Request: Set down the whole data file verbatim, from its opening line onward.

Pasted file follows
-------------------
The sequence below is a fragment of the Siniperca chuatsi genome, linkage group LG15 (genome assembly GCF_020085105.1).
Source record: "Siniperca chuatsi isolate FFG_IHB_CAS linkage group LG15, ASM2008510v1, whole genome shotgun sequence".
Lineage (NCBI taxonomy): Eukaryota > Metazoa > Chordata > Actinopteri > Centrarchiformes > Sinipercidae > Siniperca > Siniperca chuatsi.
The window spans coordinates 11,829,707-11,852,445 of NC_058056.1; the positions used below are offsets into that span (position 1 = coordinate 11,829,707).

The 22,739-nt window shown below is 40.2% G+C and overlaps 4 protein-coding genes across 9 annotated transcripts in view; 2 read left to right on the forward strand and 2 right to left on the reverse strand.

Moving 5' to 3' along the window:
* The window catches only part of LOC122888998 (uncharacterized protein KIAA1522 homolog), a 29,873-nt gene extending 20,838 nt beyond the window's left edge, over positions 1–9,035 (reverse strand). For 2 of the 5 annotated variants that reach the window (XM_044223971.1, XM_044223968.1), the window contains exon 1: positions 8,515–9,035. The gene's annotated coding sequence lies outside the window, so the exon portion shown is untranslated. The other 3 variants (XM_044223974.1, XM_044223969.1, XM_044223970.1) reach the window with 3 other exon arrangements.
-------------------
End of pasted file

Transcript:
The sequence below is a fragment of the Siniperca chuatsi genome, linkage group LG15 (genome assembly GCF_020085105.1).
Source record: "Siniperca chuatsi isolate FFG_IHB_CAS linkage group LG15, ASM2008510v1, whole genome shotgun sequence".
Lineage (NCBI taxonomy): Eukaryota > Metazoa > Chordata > Actinopteri > Centrarchiformes > Sinipercidae > Siniperca > Siniperca chuatsi.
The window spans coordinates 11,829,707-11,852,445 of NC_058056.1; the positions used below are offsets into that span (position 1 = coordinate 11,829,707).

The 22,739-nt window shown below is 40.2% G+C and overlaps 4 protein-coding genes across 9 annotated transcripts in view; 2 read left to right on the forward strand and 2 right to left on the reverse strand.

Moving 5' to 3' along the window:
* The window catches only part of LOC122888998 (uncharacterized protein KIAA1522 homolog), a 29,873-nt gene extending 20,838 nt beyond the window's left edge, over positions 1–9,035 (reverse strand). For 2 of the 5 annotated variants that reach the window (XM_044223971.1, XM_044223968.1), the window contains exon 1: positions 8,515–9,035. The gene's annotated coding sequence lies outside the window, so the exon portion shown is untranslated. The other 3 variants (XM_044223974.1, XM_044223969.1, XM_044223970.1) reach the window with 3 other exon arrangements.